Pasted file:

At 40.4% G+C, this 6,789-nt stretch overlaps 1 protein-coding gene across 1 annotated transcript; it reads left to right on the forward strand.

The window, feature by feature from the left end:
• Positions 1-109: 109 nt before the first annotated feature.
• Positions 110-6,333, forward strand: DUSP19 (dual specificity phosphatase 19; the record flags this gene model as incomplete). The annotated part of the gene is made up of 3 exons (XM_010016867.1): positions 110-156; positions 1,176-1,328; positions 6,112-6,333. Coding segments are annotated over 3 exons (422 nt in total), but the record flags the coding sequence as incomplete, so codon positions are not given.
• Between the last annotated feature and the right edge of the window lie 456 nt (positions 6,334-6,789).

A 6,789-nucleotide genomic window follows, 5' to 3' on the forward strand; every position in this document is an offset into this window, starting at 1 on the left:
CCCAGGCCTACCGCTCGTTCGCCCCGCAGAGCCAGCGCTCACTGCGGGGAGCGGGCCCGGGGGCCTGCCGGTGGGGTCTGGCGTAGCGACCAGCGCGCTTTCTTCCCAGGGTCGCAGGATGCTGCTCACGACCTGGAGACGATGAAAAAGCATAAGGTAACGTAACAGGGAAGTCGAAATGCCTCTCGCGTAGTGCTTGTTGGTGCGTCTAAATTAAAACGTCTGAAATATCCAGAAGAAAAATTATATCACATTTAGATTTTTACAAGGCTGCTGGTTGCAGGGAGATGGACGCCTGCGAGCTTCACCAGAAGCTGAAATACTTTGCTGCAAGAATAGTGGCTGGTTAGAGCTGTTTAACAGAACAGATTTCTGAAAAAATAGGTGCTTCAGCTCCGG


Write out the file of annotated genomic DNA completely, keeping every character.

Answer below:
At 40.4% G+C, this 6,789-nt stretch overlaps 1 protein-coding gene across 1 annotated transcript; it reads left to right on the forward strand.

The window, feature by feature from the left end:
• Positions 1-109: 109 nt before the first annotated feature.
• Positions 110-6,333, forward strand: DUSP19 (dual specificity phosphatase 19; the record flags this gene model as incomplete). The annotated part of the gene is made up of 3 exons (XM_010016867.1): positions 110-156; positions 1,176-1,328; positions 6,112-6,333. Coding segments are annotated over 3 exons (422 nt in total), but the record flags the coding sequence as incomplete, so codon positions are not given.
• Between the last annotated feature and the right edge of the window lie 456 nt (positions 6,334-6,789).

A 6,789-nucleotide genomic window follows, 5' to 3' on the forward strand; every position in this document is an offset into this window, starting at 1 on the left:
CCCAGGCCTACCGCTCGTTCGCCCCGCAGAGCCAGCGCTCACTGCGGGGAGCGGGCCCGGGGGCCTGCCGGTGGGGTCTGGCGTAGCGACCAGCGCGCTTTCTTCCCAGGGTCGCAGGATGCTGCTCACGACCTGGAGACGATGAAAAAGCATAAGGTAACGTAACAGGGAAGTCGAAATGCCTCTCGCGTAGTGCTTGTTGGTGCGTCTAAATTAAAACGTCTGAAATATCCAGAAGAAAAATTATATCACATTTAGATTTTTACAAGGCTGCTGGTTGCAGGGAGATGGACGCCTGCGAGCTTCACCAGAAGCTGAAATACTTTGCTGCAAGAATAGTGGCTGGTTAGAGCTGTTTAACAGAACAGATTTCTGAAAAAATAGGTGCTTCAGCTCCGG